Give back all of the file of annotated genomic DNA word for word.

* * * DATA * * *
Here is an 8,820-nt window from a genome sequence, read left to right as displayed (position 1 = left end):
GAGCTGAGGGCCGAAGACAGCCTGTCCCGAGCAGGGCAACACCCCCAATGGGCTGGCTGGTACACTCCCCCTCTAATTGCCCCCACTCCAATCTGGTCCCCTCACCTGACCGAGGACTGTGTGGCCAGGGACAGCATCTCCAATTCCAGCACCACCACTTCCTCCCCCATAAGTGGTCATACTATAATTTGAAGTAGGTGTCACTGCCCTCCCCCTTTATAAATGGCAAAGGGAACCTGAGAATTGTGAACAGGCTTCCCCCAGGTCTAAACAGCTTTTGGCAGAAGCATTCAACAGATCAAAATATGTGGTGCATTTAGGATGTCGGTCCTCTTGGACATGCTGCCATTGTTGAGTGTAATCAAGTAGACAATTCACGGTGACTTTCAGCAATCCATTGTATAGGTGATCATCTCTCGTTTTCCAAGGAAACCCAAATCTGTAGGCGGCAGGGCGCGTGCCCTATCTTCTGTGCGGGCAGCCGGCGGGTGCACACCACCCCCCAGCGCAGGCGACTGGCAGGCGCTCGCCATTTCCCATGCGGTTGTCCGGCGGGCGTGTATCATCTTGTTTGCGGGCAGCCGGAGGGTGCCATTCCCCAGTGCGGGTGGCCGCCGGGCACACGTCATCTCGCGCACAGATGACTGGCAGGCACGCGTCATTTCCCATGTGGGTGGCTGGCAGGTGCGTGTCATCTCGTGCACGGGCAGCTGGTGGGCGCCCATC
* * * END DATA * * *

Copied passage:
Here is an 8,820-nt window from a genome sequence, read left to right as displayed (position 1 = left end):
GAGCTGAGGGCCGAAGACAGCCTGTCCCGAGCAGGGCAACACCCCCAATGGGCTGGCTGGTACACTCCCCCTCTAATTGCCCCCACTCCAATCTGGTCCCCTCACCTGACCGAGGACTGTGTGGCCAGGGACAGCATCTCCAATTCCAGCACCACCACTTCCTCCCCCATAAGTGGTCATACTATAATTTGAAGTAGGTGTCACTGCCCTCCCCCTTTATAAATGGCAAAGGGAACCTGAGAATTGTGAACAGGCTTCCCCCAGGTCTAAACAGCTTTTGGCAGAAGCATTCAACAGATCAAAATATGTGGTGCATTTAGGATGTCGGTCCTCTTGGACATGCTGCCATTGTTGAGTGTAATCAAGTAGACAATTCACGGTGACTTTCAGCAATCCATTGTATAGGTGATCATCTCTCGTTTTCCAAGGAAACCCAAATCTGTAGGCGGCAGGGCGCGTGCCCTATCTTCTGTGCGGGCAGCCGGCGGGTGCACACCACCCCCCAGCGCAGGCGACTGGCAGGCGCTCGCCATTTCCCATGCGGTTGTCCGGCGGGCGTGTATCATCTTGTTTGCGGGCAGCCGGAGGGTGCCATTCCCCAGTGCGGGTGGCCGCCGGGCACACGTCATCTCGCGCACAGATGACTGGCAGGCACGCGTCATTTCCCATGTGGGTGGCTGGCAGGTGCGTGTCATCTCGTGCACGGGCAGCTGGTGGGCGCCCATC